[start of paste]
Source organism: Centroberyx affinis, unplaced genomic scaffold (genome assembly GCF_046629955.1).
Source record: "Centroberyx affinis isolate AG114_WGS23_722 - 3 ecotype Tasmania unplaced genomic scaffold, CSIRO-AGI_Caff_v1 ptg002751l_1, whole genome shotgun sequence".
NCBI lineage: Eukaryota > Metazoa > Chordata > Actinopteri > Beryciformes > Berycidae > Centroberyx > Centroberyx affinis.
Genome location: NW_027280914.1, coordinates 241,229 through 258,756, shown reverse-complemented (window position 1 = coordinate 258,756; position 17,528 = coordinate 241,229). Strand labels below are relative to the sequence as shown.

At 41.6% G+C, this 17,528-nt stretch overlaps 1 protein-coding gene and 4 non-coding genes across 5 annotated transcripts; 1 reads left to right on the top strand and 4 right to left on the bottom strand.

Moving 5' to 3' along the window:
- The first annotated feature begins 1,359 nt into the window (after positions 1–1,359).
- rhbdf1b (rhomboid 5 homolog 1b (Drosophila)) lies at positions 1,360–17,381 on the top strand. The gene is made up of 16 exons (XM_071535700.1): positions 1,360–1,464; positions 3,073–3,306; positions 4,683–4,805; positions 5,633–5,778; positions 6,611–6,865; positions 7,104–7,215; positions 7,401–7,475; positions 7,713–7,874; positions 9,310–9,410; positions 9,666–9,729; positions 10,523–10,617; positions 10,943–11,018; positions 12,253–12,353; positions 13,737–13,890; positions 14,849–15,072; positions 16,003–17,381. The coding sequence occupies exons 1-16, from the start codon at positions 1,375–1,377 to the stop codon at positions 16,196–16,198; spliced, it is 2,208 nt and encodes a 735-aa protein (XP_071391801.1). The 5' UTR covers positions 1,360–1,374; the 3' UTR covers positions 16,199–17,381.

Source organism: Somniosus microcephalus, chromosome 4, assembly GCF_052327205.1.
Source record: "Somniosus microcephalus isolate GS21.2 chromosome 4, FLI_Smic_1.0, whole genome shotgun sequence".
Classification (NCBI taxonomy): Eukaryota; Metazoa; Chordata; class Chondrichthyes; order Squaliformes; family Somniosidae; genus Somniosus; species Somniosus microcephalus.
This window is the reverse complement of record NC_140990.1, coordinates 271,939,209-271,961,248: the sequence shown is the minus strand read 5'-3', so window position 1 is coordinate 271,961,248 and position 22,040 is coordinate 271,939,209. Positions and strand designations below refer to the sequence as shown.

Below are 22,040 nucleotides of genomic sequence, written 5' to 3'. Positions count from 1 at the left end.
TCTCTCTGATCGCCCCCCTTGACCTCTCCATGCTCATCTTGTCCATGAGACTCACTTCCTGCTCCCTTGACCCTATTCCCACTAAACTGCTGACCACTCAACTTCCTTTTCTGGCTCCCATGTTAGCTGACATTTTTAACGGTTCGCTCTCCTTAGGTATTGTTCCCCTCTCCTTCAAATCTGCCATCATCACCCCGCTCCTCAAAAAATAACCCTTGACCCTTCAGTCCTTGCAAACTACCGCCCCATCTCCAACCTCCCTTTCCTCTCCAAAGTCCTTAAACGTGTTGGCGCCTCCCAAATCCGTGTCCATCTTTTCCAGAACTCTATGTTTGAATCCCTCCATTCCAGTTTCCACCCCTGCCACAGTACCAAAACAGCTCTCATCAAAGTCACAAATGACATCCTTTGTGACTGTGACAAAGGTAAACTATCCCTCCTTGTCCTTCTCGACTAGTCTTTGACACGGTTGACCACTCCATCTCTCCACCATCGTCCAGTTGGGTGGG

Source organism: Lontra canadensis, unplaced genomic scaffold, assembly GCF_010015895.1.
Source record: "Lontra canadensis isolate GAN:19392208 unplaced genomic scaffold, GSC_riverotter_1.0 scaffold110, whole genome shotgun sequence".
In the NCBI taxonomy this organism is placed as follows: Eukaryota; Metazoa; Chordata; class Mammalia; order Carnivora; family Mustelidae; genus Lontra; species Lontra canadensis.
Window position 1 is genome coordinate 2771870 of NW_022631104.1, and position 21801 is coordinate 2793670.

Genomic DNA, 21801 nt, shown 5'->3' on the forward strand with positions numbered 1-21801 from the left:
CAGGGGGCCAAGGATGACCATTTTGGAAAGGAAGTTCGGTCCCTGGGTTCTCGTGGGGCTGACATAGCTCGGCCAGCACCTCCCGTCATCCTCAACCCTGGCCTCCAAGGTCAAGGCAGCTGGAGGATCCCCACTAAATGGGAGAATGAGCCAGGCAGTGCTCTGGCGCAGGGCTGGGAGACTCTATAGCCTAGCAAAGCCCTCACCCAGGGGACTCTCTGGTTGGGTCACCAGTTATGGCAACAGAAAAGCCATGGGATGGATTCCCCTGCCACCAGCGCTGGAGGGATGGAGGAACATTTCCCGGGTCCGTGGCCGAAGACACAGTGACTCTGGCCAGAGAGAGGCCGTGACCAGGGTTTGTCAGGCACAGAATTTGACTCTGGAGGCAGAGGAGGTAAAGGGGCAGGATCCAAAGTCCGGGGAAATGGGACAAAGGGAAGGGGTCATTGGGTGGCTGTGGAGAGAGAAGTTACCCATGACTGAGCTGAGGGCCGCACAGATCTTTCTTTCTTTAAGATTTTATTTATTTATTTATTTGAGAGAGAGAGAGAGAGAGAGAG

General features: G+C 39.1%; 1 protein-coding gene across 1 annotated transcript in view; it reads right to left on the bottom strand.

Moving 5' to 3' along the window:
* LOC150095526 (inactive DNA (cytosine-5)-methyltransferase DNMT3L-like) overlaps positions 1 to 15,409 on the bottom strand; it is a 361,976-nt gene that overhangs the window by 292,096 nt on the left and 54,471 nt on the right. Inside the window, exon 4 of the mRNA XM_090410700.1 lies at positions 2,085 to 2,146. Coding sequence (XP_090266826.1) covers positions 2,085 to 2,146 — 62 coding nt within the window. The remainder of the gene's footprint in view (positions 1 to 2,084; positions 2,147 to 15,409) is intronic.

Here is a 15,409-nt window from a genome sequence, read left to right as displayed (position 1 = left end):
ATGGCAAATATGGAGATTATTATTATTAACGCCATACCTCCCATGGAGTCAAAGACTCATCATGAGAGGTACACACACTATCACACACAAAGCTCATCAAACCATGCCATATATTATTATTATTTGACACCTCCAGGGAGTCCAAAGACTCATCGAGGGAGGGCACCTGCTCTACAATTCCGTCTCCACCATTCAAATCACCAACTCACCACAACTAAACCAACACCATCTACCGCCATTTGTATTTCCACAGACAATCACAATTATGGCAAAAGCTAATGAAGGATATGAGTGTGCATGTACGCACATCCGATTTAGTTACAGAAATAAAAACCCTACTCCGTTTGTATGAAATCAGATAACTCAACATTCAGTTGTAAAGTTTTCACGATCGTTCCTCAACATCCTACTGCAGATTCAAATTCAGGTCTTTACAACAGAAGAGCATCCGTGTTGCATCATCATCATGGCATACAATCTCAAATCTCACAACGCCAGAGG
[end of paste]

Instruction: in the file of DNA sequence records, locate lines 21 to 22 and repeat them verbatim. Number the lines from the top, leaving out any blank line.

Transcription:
General features: G+C 39.1%; 1 protein-coding gene across 1 annotated transcript in view; it reads right to left on the bottom strand.

Moving 5' to 3' along the window: